Without a doubt, every situation is different, he may be on drugs, he may be \"satisfied\" with a fistful of cash....but has he not PROVEN himself to be Violent? Has he not proven himself to be sociopathic, and irrational as he threatens your wife\'s life, as he looks down the ugly end of your pistol aimed at his eye?
    There are various levels of violence, and attitudes toward violence. As for being sociopathic and irrational--not in the least, at least not based on the information given. Few criminals, even violent criminals, can be considered sociopathic, and his actions are quite rational based on the typical armed robbery situation.
    We have all heard and read of far too many news stories in which the robber/hostage taker gets the money he demands, and he shoots, or murders every last witness on the scene.
    But those are the exceptions, not the norm. For every incident that ends up like that there are literally hundreds where the BG takes the money and leaves without any further problem.
    If you have the skill to take the shot,....
    That same shot is fumbled on a regular basis by some of the top shooters in the country under the relatively minor stress of an IDPA or IPSC match. The shot that is a piece of cake on the range, with nothing riding on it, isnít quite so easy other times. Just something to think about.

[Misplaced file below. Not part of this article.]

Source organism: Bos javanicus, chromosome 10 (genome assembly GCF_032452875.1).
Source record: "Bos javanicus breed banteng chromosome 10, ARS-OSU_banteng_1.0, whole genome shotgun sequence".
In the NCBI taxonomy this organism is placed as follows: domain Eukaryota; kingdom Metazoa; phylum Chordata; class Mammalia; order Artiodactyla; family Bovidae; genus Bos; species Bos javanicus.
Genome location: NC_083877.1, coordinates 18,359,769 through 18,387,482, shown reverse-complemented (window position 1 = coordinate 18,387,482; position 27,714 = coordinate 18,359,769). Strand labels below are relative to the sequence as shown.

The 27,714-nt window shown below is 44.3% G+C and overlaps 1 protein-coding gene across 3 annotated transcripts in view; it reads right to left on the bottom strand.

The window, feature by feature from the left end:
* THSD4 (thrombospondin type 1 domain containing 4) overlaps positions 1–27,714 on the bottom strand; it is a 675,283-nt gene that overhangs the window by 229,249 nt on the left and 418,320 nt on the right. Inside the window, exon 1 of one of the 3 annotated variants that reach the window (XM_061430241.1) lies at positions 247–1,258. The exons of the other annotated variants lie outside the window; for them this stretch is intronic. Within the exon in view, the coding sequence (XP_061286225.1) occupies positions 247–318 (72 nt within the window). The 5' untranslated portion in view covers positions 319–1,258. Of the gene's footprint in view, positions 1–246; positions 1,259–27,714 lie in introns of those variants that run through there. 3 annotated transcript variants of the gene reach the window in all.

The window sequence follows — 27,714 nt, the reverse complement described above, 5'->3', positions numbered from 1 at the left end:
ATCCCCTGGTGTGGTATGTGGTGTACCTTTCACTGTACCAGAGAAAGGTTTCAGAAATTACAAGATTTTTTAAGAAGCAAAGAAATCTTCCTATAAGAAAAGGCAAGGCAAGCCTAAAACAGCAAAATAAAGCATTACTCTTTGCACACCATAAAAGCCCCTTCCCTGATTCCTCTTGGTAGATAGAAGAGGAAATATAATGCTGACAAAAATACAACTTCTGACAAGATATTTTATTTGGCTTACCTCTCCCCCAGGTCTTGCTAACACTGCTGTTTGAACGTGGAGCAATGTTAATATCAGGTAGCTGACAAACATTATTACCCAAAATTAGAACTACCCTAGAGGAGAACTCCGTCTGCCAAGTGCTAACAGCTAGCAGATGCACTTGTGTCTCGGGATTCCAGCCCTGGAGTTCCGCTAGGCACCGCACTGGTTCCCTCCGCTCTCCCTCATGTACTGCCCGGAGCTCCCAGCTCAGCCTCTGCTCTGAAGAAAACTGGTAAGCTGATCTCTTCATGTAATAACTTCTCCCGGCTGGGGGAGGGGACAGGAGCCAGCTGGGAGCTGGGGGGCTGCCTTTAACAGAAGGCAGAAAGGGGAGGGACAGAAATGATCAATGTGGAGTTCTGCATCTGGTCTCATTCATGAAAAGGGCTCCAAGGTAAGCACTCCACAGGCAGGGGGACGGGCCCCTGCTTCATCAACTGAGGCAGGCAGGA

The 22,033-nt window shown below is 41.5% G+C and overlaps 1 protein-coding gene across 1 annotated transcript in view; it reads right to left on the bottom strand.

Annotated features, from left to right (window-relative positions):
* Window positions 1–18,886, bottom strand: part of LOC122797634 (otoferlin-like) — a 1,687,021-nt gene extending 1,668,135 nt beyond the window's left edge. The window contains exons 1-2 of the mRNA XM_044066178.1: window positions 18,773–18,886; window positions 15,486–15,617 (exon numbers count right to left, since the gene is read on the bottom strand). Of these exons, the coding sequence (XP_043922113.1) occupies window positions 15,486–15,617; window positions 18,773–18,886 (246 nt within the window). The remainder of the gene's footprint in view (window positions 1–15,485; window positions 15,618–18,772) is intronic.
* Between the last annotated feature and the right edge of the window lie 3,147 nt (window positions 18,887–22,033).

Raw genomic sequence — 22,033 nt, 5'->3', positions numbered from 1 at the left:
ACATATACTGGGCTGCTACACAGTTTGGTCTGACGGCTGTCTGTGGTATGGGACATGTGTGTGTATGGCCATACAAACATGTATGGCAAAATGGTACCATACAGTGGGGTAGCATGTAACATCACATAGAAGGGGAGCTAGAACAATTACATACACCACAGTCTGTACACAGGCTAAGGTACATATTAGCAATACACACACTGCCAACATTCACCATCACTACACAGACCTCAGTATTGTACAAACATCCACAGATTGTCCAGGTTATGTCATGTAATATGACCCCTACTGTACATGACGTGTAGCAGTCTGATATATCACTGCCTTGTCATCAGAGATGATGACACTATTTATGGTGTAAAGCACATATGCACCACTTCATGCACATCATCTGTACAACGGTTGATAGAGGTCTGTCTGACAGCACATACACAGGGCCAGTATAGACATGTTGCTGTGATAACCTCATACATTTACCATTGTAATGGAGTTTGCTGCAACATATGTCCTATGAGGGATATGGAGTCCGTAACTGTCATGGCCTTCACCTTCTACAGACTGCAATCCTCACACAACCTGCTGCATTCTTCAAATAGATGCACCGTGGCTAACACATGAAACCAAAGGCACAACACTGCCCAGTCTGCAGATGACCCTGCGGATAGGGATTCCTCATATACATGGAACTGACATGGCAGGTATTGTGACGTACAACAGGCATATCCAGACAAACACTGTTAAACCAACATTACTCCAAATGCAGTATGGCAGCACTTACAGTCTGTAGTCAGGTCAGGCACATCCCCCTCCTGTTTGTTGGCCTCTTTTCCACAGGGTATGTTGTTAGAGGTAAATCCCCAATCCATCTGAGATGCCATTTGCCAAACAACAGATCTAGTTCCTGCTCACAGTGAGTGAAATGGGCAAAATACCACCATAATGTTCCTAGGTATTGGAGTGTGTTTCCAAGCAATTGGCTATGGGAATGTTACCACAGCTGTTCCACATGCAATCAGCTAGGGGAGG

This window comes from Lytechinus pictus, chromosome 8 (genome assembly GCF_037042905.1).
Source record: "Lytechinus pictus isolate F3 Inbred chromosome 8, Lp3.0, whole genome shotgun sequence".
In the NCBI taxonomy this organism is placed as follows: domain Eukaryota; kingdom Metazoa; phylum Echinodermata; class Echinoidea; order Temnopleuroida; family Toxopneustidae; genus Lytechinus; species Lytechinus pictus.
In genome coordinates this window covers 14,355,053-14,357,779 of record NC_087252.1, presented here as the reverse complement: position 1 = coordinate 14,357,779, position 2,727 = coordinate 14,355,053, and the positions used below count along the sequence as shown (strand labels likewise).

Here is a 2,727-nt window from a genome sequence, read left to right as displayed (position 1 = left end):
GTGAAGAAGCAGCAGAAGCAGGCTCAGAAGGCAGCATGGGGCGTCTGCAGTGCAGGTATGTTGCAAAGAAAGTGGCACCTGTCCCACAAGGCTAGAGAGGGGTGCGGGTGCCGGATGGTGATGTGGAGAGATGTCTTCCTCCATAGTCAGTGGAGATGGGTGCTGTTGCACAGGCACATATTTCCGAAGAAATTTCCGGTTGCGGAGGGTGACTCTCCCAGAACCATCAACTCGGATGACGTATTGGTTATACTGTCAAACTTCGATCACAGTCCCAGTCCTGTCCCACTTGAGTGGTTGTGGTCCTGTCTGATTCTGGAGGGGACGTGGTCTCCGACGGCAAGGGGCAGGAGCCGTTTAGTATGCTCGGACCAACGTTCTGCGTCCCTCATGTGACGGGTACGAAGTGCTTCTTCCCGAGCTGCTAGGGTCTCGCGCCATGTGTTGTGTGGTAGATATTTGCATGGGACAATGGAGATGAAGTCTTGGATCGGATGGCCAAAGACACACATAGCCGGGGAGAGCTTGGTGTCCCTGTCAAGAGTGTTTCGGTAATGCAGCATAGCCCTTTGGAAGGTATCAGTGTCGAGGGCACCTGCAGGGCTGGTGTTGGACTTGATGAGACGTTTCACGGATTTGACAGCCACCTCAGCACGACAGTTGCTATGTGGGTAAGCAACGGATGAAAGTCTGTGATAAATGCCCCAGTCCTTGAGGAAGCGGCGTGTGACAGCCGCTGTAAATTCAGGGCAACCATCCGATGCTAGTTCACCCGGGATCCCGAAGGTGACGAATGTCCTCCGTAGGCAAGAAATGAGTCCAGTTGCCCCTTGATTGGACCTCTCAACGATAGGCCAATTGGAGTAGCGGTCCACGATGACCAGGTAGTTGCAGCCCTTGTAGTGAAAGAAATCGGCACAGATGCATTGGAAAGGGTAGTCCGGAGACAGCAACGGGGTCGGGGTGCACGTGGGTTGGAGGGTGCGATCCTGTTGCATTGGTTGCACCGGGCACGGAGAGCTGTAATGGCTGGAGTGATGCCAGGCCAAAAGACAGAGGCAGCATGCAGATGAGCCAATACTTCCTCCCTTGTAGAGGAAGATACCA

11. #41
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    David (dropping the Mr. Armstrong here), my opinion differs with yours, but that\'s okay. In a real situation (with us in it with our respective spouses) at least one of us will be right. And every situation being different, we will each be right at least part of the time. It has occurred to me that where our current argument lies is our understanding of what was going on in the mind of the store owner. We have to assume he felt that his wife\'s life was in jeapordy and that there was no more that could be done. That may not be the case, but I like to think it was. If I realistically thought that I could talk the guy out of it, I would talk to him but when I made up my mind that talk had ended and I need to take a shot, (and I was confident I could succeed in hitting him and not my wife) I would take it. I like to think every one of us here would do \"the right thing\" in such a situation, whatever that may be, but hope none of us ever are. I take the decision to shoot very seriously and in the only shoot or stand down situation I have personally been involved in, I stood down because I could.